By Sam Youngman - 03/20/07 06:27 PM EDT
Many campaign-watchers have noticed the difference between Sen. John McCainJohn McCainKerry: US 'on the verge' of suspending talks with Russia on Syria Trump, Clinton to headline Al Smith dinner Overnight Defense: Congress overrides Obama 9/11 veto | Pentagon breathes easy after funding deal | More troops heading to Iraq MORE’s (R-Ariz.) fire-in-the-belly “insurgent” campaign of 2000 and the reserved, if not downright dour, McCain of 2007.
“It’s a lot more fun and a lot more exciting to rally voters against special interests than it is to try to rebuild support for the war in Iraq,” said Dan Schnur, McCain’s 2000 campaign communications director.
Schnur, who now lectures at the University of California-Berkeley, said McCain was running a more fun campaign as an “insurgent” candidate in 2000, a “quarterback scrambling for first downs and throwing long.”
“But in a campaign like this, you have to stay in the pocket,” he added.
One main reason for that is the subject matter.
When McCain addressed the International Association of Fire Fighters union last week, there was a deafening silence as he reiterated and defended his desire for victory in Iraq and restated his support for an increase in troop levels.
“There aren’t a lot of applause lines in a speech on Iraq,” Schnur said, adding that McCain could not apply during a war the same campaign model that he did on issues like campaign-finance reform.
“He’d look ridiculous and he knows it,” Schnur said. “So he appropriately takes a more sober approach.”
And McCain often says in his stump speeches and interviews that he would rather lose a campaign than a war.
Dante Scala, an associate professor at St. Anselm College’s New Hampshire Institute of Politics, saw that approach when he attended one of McCain’s speeches in Exeter last Sunday.
Scala said the “friendly crowd” offered applause when McCain talked of supporting the troops but only “respectful silence” when the senator spoke on his “stay the course” beliefs.
“There wasn’t a lot of applause in that part of the speech,” Scala said, adding that McCain appeared to be “robust” during his 90-minute speech.
Scala said that when one voter rose and told the senator that he had lost a son in Iraq, the crowd and McCain “seemed to come to a halt.”
“That puts a damper on him and really makes him kind of more sober,” Scala said.
Another reason for McCain’s more subdued stump style has to do with a change in roles, Berkeley’s Schnur said. He is no longer an outsider attacking the system but an insider supportive of an unpopular White House.
Since his defeat in 2000 in a nomination race that can politely be called brutal, McCain has worked to better position himself within the establishment GOP, an establishment that was, and in many quarters remains, distrustful of him.
Dennis Goldford, a political science professor at Iowa’s Drake University, said McCain has been reaching out to the more conservative and establishment factions of the Republican Party, in some ways to his detriment.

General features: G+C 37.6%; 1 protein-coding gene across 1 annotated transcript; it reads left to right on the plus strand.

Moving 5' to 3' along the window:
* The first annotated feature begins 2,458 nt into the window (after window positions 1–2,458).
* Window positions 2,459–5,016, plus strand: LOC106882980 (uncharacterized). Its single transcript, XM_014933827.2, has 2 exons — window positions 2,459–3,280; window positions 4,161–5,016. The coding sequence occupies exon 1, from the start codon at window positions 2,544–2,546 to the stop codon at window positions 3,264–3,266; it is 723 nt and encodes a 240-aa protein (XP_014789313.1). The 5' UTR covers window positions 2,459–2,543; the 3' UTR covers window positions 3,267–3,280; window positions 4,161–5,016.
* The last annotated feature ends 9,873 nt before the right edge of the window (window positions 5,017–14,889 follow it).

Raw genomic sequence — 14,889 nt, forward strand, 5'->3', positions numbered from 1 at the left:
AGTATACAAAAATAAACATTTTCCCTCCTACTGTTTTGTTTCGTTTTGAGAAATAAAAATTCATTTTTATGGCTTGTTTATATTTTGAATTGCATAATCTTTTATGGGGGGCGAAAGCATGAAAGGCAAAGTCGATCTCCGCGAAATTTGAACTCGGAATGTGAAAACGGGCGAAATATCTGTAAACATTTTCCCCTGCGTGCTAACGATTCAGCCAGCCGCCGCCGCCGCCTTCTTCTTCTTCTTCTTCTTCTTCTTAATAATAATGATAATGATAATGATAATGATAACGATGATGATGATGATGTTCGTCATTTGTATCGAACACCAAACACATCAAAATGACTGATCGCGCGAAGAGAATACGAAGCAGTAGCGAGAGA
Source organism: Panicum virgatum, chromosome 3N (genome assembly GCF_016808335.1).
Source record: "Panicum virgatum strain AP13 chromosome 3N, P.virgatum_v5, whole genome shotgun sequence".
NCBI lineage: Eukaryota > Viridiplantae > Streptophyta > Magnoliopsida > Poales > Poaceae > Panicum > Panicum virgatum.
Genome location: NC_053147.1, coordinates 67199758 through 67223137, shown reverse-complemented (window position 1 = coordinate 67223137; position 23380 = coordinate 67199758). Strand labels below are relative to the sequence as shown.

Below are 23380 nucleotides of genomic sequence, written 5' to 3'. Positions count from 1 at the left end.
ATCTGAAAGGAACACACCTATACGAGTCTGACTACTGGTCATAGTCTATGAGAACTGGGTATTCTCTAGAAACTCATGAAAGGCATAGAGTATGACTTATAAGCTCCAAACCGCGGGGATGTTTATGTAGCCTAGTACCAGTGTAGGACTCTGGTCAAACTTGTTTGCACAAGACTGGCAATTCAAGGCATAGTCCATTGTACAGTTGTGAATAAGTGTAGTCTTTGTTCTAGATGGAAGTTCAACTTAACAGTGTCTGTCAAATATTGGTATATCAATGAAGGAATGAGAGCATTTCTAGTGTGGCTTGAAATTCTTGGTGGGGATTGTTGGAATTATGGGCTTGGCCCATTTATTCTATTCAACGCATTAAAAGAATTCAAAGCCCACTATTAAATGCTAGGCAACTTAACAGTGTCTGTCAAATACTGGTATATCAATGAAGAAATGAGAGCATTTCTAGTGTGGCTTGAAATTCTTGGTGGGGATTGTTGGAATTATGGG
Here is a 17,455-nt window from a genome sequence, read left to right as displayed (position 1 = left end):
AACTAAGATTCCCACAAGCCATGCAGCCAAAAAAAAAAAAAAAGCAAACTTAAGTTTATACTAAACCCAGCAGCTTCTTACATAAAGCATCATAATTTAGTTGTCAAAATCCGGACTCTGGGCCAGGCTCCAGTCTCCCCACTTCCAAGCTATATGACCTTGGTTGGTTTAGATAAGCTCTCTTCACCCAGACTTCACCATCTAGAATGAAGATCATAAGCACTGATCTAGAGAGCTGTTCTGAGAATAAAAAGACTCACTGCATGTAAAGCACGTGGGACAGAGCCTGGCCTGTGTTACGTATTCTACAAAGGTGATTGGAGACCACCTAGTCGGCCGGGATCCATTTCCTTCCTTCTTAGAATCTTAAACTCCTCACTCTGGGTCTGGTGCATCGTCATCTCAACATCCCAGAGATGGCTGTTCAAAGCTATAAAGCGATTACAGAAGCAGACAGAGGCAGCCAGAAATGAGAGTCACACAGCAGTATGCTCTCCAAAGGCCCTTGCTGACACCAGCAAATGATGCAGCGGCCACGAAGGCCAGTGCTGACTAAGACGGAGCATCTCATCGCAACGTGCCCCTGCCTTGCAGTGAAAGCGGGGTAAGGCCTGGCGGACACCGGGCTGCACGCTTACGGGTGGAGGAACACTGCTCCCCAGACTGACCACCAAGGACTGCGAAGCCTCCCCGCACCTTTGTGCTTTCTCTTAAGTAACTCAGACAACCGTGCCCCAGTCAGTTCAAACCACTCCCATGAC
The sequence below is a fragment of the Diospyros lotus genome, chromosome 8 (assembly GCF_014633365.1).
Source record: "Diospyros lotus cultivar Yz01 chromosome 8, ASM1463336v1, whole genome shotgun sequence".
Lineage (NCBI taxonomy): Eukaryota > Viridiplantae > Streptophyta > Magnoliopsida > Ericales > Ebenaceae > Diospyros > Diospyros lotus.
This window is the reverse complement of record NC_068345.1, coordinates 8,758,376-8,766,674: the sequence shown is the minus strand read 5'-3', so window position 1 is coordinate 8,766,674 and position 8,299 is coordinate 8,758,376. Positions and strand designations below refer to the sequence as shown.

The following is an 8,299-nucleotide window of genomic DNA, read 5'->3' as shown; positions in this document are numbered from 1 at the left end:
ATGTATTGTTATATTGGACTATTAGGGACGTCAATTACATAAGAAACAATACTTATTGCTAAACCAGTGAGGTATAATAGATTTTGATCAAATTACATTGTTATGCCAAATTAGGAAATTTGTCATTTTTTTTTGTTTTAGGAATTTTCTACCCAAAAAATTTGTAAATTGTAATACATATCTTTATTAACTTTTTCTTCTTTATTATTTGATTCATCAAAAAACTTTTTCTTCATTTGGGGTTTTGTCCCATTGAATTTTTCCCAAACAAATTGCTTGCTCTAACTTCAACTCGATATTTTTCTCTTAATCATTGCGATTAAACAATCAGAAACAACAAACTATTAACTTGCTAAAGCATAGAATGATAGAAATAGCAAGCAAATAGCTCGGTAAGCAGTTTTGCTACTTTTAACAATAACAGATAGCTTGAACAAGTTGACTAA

Those efforts, Goldford said, have cost McCain a lot of the support from the independent and moderate Democratic voters who propelled him to his landslide over then-Texas Gov. George W. Bush in the New Hampshire primary.
The Granite State primary, Goldford noted, is an open primary.
“I think he and his folks have come out to play the game, but the game has changed,” Goldford said, adding, “I’m not surprised if the crowds are smaller or less enthusiastic.”
Goldford said McCain has tied himself to Bush to a perilous degree, and his only “escape hatch” is to convince voters that he believes that while the war was important and necessary, the Bush administration has badly mismanaged it.
But that tactic, said Goldford, opens the risk that McCain becomes another “Flip Romney” — the nickname some have given to former Massachusetts Gov. Mitt Romney (R), who has over the years changed his positions on issues such as gay marriage and abortion.
And if McCain fails to draw that distinction between himself and Bush, he will be linked with the president and his sinking approval ratings.
“He has latched himself to the ‘SS Bush,’” Goldford said. “If the ‘SS Bush’ goes down, [McCain] goes down with it.”
But Schnur believes that that allegiance does not necessarily translate into defeat.
“You can turn it into a positive if you make the case effectively,” Schnur said. “But no matter how you make the case, you’re not going to be able to turn it into an inspirational crowd-pleaser like he did when he talked about cleaning up a corrupt government.”
That said, McCain will need to make his more sober-minded approach to the Iraq war as appealing, if not as exciting, as his “pep rallies” in 2000.
“He has to figure out a way to convince voters that the McCain surge would’ve been something different than the Bush surge,” he continued. “That’s a challenging message to deliver on the campaign trail.”